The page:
Realtor Q&A: Karl Tunberg, Midland Real Estate Alliance

With more than 20 years of experience in the Arizona real estate market, Karl Tunberg has built a stellar reputation by serving his clients’ interests above all else – handling each transaction with knowledge, experience and integrity.

He’s got an extensive background in commercial real estate, new home sales/construction and residential brokerage, just to name a few areas of expertise. Karl is a Realtor partner of ours because he’s simply one of the best in the game; a true professional with sound instinct and real principle.

What is the most important thing for people – both Realtors and homebuyers – to know about the current Phoenix home market?

First, the Phoenix housing market is dynamic. With more than 25 municipalities and homes spread over 250 square miles, you can find just about anything you’re looking for – from low to high [prices].

While there are many location choices, the amount of available homes has shrunk significantly over the past couple of years as the robust Arizona economy continues to grow. Currently, there are 18,000 to 19,000 single-family detached homes on the market for a city housing more than 6 million people…with 100+ people moving into the area each day.

As an agent or new homebuyer, time is of the essence. The market is brisk; there is a lot of competition for good, available homes and they sell very fast. If you’re trying to find a home or find a client a home, you need to be diligent, aggressive and smart.

Diligent in following up and searching for the right home for you or your client. Aggressive in the offer (full list price or better, limited or no concessions requested of the seller and a short escrow period). Smart in your approach and handling of the negotiations, inspections, selection of the mortgage company/team, and all other aspects of your search and selection.

Purchasing a home, or representing a client for their purchase, is a huge responsibility and usually the largest investment that a person will ever make. Handling the process with intelligence is paramount.

What is the one question you get repeatedly from your first-time homebuyer clients and how do you address their concerns?

The question I always hear is, “How much is this home really going to cost me?” Most new homebuyers are scared about the “unknowns” in the homebuying process – loan fees, title fees, Realtor commissions, inspection fees, etc. The entire process has its own language and most people don’t have any idea what these terms mean.

Providing your clients with, or seeking out the information from, a professional mortgage or real estate person is a key step to doing your due diligence when getting involved in the home buying process. As a first-time or new-to-the-area buyer, you should always hire a professional for both your real estate search and your mortgage.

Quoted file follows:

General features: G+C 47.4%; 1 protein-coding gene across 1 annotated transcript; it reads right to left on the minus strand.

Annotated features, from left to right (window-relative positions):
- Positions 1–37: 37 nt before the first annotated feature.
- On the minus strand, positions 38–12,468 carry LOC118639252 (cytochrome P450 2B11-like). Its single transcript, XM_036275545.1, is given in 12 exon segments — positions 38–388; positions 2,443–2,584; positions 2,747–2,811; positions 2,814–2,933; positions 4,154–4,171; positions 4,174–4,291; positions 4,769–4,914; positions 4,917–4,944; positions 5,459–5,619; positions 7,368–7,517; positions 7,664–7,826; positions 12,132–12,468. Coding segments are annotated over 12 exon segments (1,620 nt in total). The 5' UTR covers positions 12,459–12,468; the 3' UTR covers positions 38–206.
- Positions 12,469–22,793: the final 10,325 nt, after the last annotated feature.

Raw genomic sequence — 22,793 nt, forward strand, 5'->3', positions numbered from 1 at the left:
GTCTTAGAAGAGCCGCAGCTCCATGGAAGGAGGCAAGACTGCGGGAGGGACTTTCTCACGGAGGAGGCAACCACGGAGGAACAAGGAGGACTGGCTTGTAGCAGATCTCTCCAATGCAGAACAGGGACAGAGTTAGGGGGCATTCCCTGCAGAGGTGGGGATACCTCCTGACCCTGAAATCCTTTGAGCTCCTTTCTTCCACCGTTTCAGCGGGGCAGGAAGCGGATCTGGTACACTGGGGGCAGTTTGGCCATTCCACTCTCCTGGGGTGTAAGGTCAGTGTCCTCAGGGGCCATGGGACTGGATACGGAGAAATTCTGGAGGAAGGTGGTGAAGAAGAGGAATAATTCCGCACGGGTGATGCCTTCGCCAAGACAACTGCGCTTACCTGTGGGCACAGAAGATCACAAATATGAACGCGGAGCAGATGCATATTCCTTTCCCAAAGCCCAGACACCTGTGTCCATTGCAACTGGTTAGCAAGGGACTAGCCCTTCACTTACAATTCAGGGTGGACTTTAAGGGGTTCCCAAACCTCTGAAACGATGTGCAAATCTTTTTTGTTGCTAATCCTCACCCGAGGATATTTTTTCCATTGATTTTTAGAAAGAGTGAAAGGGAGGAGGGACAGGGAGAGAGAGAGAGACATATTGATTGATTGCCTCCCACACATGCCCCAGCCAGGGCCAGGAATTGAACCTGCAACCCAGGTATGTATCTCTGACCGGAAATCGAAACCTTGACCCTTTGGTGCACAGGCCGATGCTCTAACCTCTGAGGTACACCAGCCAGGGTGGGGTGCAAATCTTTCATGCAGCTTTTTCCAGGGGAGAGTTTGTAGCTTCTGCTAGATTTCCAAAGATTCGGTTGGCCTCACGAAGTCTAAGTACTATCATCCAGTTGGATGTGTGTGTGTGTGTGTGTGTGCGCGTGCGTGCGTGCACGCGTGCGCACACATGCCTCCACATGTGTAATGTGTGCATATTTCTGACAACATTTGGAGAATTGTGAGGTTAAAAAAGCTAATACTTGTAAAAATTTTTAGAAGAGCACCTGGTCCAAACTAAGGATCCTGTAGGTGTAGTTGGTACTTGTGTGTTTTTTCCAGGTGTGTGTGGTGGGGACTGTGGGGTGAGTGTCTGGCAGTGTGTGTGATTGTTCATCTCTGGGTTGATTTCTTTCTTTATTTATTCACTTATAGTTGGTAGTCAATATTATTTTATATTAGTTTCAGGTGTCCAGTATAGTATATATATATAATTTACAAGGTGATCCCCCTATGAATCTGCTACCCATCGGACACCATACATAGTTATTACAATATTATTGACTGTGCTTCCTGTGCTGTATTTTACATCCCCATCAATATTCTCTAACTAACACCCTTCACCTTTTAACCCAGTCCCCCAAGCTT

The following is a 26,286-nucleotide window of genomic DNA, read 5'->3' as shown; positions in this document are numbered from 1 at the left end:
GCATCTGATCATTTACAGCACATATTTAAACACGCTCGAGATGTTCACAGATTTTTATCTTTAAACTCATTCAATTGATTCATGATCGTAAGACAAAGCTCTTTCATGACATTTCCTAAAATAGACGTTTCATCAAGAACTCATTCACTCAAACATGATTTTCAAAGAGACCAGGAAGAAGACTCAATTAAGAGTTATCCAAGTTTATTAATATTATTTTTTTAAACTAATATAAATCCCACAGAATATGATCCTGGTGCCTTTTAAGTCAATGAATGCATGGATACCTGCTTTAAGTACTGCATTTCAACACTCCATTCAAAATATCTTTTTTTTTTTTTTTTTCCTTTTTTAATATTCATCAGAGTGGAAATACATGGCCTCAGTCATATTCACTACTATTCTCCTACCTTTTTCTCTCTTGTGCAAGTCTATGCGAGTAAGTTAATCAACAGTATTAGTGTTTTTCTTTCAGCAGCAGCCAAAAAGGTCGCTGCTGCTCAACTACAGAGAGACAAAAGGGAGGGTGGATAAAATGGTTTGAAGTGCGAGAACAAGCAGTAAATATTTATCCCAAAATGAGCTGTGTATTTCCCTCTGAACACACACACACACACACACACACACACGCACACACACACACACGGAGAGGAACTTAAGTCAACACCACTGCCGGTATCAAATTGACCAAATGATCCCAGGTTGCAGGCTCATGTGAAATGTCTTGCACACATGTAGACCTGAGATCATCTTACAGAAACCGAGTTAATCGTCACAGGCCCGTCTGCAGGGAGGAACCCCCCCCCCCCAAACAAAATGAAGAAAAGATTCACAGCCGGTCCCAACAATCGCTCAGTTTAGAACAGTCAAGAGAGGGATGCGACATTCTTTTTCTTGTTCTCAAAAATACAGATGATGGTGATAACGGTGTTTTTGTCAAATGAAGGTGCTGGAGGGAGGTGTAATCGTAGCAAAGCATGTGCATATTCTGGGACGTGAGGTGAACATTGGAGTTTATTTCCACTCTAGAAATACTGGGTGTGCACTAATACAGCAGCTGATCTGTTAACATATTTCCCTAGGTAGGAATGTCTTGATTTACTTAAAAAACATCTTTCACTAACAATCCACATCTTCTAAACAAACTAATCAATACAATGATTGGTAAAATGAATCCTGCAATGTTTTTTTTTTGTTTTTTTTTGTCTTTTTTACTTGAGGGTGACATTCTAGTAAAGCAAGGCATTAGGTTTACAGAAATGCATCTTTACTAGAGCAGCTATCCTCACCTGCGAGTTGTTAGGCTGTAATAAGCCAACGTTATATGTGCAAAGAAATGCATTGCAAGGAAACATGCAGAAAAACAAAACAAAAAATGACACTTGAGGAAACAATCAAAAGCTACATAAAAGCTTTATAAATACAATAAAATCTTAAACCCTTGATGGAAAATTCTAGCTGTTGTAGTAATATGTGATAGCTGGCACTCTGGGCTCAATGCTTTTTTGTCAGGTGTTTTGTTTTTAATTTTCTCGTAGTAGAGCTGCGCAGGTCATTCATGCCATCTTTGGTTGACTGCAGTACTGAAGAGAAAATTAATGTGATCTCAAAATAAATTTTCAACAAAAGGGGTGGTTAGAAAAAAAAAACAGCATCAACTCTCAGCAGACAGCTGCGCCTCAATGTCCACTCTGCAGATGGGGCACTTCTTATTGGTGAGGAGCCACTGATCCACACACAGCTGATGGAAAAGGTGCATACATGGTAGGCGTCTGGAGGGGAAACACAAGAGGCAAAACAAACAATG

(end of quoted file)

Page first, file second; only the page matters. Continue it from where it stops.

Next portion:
Having someone who represents your interests makes a huge difference in what you will pay for, the value you get, and the long-term investment potential. As a newer agent, joining a team, getting a mentor and working with great affiliate partners (mortgage, title, inspectors, warranty companies, etc.) will help you bridge the experience/knowledge gap quicker than all the classes you could go to for years. There is no substitute for being humble, hardworking and smart.

Where do you see the Phoenix market going this year, and how can Realtors and potential homebuyers best prepare for what’s to come?

The Phoenix market is very strong right now. Net migration, employment, affordability (in comparison to other U.S. markets) and quality of lifestyle are all drivers for the market. The lack of quality inventory, rising construction costs, lack of skilled labor and over-inflated land prices are all external pressures on the resale and new construction housing market in Phoenix.

To some extent, the market’s strength is also eroding itself by growing too quickly, a bad trap that is no stranger to veterans of the market. The best preparation and advice I can offer is to seek wisdom from the history of the market. That may seem like an obvious statement, but greed and rampant speculation can easily blur your vision.

I’m not recommending to stay out of the market, but just to be cautious, analyze the deal, be conservative in your expectations and keep in mind that this market can change quicker than you can cancel a deal.

Are you a Phoenix-area Realtor with an interesting perspective to share? We want to interview you! Tell us about yourself in the comments below and you could be featured in a future Realtor Q&A.

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